Medical Examiner

Your Health This Month

Why to drink lots of coffee, whether acupuncture works, and more.

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This month, Dr. Sydney Spiesel discusses the benefits of drinking coffee, a great new way to prevent infant anemia, whether acupuncture works, lightning and cell phones, and the link between depression and heart disease. (Click here and here for the last two columns.)

Coffee: Drink more.

Effects: As I write this, I am savoring an especially enjoyable cup of coffee, made so by the knowledge that sipping it may decrease my risk of developing adult-onset diabetes (though, sadly, the slab of gooseberry pie I ate a few minutes earlier almost certainly neutralized the beneficial effect). Coffee is one of the most widely consumed beverages in the world. We like its taste and, even more, its pharmacological effects, including an increased sense of alertness and ability to counteract sleepiness. Medically, coffee’s most important active ingredient, caffeine, has only a few uses: It helps some headache sufferers, and it’s sometimes administered to infants (especially premature ones) who need to be pharmacologically “reminded” to keep breathing. Other effects of caffeine are not so benign. It acts on the kidneys as a diuretic and can cause jitteriness, rapid heart rate, and loose stools. Extremely large doses can cause seizures and—extremely rarely—death.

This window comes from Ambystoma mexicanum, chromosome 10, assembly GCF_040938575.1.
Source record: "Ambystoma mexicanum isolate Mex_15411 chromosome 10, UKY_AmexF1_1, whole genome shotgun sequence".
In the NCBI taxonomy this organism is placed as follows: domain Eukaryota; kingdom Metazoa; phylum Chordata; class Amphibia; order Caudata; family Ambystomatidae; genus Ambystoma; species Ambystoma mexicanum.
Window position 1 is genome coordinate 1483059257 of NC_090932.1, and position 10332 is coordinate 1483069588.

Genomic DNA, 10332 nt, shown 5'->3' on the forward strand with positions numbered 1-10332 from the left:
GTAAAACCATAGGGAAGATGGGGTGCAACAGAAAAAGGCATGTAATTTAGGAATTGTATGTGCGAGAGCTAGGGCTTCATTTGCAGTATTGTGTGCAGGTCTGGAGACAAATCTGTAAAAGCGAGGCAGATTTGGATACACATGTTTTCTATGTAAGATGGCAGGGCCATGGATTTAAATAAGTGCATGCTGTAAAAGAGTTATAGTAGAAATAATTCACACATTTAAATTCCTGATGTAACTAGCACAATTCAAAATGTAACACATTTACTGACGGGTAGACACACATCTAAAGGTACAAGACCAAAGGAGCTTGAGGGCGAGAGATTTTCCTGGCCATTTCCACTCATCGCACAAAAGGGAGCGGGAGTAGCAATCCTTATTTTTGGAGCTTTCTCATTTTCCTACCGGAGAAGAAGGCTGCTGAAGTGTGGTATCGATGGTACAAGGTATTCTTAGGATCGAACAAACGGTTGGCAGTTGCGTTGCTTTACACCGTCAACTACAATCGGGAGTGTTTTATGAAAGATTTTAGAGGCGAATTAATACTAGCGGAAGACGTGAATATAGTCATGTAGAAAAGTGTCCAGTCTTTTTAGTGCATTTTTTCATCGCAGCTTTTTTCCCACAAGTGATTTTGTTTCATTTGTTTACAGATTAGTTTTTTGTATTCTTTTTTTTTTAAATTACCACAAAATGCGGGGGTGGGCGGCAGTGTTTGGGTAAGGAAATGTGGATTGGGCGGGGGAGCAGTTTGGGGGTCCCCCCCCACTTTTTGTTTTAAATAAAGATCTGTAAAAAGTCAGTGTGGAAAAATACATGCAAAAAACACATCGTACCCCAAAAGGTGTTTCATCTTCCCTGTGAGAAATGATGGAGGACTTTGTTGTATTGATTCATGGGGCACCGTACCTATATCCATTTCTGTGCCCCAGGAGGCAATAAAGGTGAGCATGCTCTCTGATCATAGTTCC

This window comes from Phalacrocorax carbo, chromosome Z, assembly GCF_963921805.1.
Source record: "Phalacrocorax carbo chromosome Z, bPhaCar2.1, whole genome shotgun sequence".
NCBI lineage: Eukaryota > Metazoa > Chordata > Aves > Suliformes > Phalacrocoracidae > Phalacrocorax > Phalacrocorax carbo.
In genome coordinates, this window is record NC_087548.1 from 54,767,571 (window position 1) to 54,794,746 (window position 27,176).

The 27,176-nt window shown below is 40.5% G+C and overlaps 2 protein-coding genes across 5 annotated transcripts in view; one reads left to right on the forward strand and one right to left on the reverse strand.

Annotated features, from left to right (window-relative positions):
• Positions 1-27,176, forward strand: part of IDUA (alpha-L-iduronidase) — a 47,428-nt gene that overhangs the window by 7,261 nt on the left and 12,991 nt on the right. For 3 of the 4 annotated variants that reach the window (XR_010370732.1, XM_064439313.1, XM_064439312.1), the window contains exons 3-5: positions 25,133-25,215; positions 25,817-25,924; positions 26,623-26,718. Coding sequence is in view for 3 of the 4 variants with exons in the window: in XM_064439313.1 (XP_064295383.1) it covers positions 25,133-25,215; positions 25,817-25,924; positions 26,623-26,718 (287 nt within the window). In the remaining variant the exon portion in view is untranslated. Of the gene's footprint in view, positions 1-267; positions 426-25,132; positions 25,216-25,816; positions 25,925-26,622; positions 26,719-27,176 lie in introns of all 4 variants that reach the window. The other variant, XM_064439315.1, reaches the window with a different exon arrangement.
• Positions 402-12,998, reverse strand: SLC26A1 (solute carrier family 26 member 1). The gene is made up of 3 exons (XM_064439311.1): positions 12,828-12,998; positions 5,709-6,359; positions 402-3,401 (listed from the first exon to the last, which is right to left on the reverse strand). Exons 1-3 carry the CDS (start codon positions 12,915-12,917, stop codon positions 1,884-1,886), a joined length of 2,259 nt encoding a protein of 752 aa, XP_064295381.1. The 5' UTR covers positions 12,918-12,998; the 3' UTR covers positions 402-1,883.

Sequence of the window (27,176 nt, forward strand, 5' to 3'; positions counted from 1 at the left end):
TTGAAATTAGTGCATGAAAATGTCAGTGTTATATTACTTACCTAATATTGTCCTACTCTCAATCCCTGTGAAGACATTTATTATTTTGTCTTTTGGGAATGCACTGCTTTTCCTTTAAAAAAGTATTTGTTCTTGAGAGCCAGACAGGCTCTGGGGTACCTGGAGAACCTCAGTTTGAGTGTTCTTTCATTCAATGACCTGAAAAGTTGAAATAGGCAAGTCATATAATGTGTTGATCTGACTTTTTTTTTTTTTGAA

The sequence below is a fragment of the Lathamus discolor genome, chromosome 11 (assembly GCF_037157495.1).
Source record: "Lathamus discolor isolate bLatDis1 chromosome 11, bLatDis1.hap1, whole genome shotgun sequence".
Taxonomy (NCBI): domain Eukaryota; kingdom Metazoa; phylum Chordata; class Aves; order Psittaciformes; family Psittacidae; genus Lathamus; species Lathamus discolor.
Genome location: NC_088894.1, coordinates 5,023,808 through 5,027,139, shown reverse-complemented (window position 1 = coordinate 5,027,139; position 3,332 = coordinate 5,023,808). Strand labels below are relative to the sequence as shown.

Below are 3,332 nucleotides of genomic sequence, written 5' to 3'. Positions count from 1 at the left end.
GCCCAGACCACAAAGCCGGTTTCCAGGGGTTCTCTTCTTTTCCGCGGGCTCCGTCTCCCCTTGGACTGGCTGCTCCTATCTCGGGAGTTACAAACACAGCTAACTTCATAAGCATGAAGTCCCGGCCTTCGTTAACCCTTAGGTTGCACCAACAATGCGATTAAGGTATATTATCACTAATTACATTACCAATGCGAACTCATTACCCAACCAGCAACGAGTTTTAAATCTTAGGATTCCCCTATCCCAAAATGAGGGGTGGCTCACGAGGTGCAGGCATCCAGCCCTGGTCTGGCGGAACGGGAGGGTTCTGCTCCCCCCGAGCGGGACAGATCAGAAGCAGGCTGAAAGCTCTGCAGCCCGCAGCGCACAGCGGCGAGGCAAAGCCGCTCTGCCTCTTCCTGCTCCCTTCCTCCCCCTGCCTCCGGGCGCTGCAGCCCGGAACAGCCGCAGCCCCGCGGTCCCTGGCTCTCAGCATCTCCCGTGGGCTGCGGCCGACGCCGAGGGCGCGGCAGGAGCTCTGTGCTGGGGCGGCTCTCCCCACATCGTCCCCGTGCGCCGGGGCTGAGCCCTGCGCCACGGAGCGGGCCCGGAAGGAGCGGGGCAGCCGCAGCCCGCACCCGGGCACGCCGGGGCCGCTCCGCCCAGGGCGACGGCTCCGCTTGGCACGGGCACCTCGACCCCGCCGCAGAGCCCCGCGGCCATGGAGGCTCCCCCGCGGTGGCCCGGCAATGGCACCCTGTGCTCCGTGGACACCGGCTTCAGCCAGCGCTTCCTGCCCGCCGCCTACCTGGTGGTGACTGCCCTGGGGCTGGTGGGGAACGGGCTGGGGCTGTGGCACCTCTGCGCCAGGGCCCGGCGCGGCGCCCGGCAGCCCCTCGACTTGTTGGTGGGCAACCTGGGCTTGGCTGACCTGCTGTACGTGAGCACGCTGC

Antioxidants: Coffee ought to be beneficial by virtue of its high content of antioxidants, natural chemicals that bind and neutralize a group of unstable materials in body cells that, among other things, damage DNA, causing the effects of aging and the cellular changes that lead to cancer. Coffee contains more of these antioxidants than green tea and red wine. Sadly, it’s been hard to absolutely demonstrate the value of the antioxidant properties of these beverages, though most of us doctors believe in them anyway.

Diabetes: The association between coffee-drinking and reduced risk of adult-onset diabetes, on the other hand, has now been well-established by a number of studies that followed many, many patients in a wide variety of geographical locations. Often, in big epidemiological studies, one can’t tell whether the observed association is the result of causation—drinking coffee protects against diabetes—or of two loosely related phenomena. Imagine, for example, that people with heavier, diabetes-prone bodies might find undesirable a beverage that’s a stimulant and mildly diuretic. Still, the coffee studies add up: If many studies produce similar findings after drawing from diverse populations and taking care to rule out other, coincidental, factors as causes, it becomes increasingly likely that we are dealing with causation, not mere association. In addition, a dose-response curve—the more coffee drunk, the less diabetes risk—adds a lot to the causation argument.